The structural design of tall, slender buildings requires the use of analytical and scaled models, which are influenced by the myriad of simplifying assumptions used to create them. While these models are used to predict the structure’s performance and thereby dictate the structural design of the building, the accuracy of the modeling techniques used in the design of tall buildings are rarely every verified despite the tremendous life safety and economic implications of these signature structures. Such a lack of validation leads to over-conservative assumptions and presents a barrier to the formalization of performance-based design guidelines.
The scale, cost and complexity of tall buildings prohibits the use of full-scale validation tests employed by other engineering disciplines. This leaves full-scale monitoring as the only feedback mechanism to quantify the accuracy of the scaled and analytical models used to predict the performance of tall buildings in the design stage. This research responds by first presenting advances to the hardware used to capture the movement of tall buildings. The dissertation details the development and validation of a rapidly re-deployable accelerometer module. These modules will enable the collection of full-scale data from a wide variety of tall buildings employing different load transfer mechanisms through a community-based framework. Second, the use of tiltmeters to capture the low-frequency components of a structure’s movement is developed through both laboratory testing and in-situ full-scale monitoring. The research then shifts towards designer-facing objectives. First, new global and local behavioral descriptors are developed to quantify the degree of cantilever action for the overall structure and for discrete locations along the structure’s height. Second, the research explores how this hardware can be used in hybrid installations with accelerometers to determine total displacement algorithm tied to this nuanced understanding of in-situ behavior. This enables the capture of both the high-frequency and low-frequency components of a structure’s total displacement, while also using the respective outputs to quantify different deformation mechanisms such as the degree of lateral sway and overturning. Third, the global behavioral descriptor is used to create a predictive damping model, demonstrating the relationship between a structure’s degree of cantilever action and its energy dissipation capacity. Finally, the dissertation utilizes both the global and local behavioral descriptors in a new framework for parameter selection as a part of the model updating process for a tall building’s finite element model. This analysis also investigates the inevitable impact of limited sensor density in full-scale monitoring campaigns on the results of the model updating process.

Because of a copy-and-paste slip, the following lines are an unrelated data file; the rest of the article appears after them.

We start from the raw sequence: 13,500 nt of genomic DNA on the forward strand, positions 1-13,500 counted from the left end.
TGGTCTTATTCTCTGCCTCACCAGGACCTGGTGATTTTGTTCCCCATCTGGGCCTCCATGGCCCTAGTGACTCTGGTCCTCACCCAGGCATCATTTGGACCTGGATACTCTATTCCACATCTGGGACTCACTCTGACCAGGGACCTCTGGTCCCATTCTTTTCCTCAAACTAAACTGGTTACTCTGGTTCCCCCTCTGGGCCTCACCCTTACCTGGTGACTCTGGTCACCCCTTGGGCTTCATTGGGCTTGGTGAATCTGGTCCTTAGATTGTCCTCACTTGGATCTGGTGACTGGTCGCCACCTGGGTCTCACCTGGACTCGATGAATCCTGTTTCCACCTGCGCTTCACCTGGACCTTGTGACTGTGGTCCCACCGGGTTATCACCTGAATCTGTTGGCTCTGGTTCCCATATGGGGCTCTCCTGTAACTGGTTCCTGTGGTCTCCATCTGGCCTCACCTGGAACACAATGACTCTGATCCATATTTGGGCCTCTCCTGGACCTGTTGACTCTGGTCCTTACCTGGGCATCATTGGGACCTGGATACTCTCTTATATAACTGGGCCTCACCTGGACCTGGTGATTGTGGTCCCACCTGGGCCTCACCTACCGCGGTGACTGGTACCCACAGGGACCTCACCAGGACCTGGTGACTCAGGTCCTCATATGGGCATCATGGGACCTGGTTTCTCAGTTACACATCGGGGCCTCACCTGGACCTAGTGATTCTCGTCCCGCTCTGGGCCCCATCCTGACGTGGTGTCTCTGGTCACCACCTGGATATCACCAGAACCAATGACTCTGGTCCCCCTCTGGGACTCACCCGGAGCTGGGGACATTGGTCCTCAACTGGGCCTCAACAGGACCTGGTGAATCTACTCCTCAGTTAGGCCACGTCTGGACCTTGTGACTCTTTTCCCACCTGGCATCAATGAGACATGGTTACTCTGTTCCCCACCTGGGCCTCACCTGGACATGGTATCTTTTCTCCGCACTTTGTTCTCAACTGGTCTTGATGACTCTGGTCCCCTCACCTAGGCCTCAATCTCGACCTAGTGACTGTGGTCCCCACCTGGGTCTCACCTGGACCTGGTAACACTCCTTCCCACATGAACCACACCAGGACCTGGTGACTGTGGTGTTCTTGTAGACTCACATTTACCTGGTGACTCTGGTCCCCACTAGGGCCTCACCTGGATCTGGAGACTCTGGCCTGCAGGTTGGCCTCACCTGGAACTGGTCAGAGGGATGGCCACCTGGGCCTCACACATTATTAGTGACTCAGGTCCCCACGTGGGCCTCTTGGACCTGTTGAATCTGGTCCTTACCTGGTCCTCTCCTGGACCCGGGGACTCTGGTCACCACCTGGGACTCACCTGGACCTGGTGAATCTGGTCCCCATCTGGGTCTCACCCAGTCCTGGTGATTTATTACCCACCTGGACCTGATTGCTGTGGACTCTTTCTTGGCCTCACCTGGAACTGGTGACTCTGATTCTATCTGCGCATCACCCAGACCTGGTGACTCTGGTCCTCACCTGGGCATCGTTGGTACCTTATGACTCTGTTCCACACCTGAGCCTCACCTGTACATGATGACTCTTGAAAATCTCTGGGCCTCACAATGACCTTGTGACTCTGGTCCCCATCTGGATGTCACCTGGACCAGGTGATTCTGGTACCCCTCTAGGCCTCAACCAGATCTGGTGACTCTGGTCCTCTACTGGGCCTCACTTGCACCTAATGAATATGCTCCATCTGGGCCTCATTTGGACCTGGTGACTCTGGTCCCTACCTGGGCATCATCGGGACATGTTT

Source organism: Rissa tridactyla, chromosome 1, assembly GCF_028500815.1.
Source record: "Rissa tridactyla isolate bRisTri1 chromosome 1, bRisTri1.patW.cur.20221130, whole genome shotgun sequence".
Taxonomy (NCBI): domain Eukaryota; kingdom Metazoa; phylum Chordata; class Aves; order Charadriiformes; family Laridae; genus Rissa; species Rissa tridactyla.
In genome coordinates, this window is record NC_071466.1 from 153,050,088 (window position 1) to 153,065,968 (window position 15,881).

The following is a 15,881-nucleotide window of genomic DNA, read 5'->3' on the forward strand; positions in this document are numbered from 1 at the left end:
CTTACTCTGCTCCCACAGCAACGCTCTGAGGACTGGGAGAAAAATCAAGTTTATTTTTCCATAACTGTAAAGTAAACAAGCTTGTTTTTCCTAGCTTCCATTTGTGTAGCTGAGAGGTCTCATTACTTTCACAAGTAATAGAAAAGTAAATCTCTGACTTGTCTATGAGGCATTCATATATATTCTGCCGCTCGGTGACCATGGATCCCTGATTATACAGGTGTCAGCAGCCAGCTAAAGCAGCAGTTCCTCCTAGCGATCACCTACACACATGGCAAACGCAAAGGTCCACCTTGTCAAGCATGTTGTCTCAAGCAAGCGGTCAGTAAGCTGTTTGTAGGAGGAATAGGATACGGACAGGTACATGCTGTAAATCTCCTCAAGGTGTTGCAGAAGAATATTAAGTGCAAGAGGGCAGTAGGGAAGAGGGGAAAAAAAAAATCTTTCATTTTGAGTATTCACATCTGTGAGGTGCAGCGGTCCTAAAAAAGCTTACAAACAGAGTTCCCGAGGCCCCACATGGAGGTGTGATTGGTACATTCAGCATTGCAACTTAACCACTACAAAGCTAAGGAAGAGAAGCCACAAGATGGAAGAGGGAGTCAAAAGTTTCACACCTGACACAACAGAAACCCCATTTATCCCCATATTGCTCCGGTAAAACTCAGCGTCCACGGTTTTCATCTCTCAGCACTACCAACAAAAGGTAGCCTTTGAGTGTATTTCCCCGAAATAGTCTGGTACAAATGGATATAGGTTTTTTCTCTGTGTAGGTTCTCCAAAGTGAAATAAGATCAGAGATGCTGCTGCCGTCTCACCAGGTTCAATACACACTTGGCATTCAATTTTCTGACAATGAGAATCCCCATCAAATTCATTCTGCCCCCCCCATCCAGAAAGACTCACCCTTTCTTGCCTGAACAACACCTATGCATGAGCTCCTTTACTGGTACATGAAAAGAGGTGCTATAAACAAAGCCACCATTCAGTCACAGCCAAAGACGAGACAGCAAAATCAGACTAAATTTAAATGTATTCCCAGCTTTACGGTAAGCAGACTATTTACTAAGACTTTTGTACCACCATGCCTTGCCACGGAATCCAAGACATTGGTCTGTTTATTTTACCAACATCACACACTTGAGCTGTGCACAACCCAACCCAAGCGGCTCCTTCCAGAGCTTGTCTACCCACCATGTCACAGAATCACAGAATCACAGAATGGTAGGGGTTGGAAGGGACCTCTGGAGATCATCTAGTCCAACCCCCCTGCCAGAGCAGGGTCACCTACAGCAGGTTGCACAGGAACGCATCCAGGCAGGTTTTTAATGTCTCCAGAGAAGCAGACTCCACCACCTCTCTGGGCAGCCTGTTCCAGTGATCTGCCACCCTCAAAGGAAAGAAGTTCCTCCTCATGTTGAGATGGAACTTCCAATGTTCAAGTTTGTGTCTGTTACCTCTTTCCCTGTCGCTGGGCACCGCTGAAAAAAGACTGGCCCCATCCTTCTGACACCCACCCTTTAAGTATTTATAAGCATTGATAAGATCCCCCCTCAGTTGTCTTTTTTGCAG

Over the course of the dissertation, several changes to conventional wisdom surrounding full-scale monitoring of tall buildings are presented. First, installation locations for tiltmeter sensing technology should focus on the lower elevations of the structure. Second, there exists a trade-off between the utilization of more efficient axial load paths in the structure (higher degree of cantilever action) and the structure’s ability to dissipate energy. Finally, when utilizing full-scale monitoring data for model updating applications, sensor arrays should include sensors towards the base of the structure rather than focusing solely on higher elevations of the building.